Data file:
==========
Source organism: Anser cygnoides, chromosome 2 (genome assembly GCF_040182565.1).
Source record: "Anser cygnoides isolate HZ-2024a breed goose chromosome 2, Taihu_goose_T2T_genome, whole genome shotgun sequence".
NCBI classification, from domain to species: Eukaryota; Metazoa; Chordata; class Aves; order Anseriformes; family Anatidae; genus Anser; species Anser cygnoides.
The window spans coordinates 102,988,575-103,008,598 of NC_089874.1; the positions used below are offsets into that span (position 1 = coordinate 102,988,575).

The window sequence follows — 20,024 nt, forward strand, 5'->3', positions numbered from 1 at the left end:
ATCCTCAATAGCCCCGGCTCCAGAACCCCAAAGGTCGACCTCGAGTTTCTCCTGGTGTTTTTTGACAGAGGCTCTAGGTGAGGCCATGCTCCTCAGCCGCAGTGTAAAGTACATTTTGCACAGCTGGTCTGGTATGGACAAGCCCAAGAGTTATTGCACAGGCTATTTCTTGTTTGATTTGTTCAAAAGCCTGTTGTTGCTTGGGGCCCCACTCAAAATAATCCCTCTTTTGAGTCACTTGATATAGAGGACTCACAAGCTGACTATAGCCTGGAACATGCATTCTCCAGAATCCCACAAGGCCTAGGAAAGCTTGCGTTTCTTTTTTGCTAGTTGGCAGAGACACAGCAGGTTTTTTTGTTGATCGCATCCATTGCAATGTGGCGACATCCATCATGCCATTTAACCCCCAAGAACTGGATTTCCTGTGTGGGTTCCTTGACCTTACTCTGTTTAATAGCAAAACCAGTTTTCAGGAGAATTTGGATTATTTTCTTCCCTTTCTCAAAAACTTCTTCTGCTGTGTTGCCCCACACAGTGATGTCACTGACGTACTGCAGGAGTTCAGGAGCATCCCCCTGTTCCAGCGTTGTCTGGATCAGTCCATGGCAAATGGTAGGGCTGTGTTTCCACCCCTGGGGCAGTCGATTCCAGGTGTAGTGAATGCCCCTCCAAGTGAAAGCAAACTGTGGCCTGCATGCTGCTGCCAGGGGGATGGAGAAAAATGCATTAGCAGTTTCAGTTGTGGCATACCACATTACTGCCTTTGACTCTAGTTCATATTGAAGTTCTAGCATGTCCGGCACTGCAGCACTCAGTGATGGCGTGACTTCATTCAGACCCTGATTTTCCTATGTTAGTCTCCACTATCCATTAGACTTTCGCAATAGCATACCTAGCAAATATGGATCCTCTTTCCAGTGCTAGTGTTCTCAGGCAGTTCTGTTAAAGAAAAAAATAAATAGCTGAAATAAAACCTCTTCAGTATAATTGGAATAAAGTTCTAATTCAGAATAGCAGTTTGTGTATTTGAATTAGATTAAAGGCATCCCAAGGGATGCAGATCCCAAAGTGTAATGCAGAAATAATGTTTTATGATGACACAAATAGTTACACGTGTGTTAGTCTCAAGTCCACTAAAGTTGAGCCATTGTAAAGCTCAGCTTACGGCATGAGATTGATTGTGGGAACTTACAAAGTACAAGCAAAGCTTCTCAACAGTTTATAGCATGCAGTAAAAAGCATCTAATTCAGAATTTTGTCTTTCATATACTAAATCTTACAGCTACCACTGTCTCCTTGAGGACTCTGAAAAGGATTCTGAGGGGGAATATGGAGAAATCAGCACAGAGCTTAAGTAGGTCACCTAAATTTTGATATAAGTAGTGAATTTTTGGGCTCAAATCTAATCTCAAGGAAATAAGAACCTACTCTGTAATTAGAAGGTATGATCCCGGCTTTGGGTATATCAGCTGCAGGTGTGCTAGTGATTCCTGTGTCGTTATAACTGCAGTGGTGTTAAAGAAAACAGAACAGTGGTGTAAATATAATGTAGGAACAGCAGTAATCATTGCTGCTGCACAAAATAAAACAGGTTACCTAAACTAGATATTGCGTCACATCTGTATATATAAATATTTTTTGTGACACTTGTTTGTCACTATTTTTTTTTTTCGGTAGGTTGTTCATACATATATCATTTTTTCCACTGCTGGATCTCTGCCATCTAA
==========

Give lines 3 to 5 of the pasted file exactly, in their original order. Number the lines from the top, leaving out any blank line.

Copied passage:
NCBI classification, from domain to species: Eukaryota; Metazoa; Chordata; class Aves; order Anseriformes; family Anatidae; genus Anser; species Anser cygnoides.
The window spans coordinates 102,988,575-103,008,598 of NC_089874.1; the positions used below are offsets into that span (position 1 = coordinate 102,988,575).

The window sequence follows — 20,024 nt, forward strand, 5'->3', positions numbered from 1 at the left end: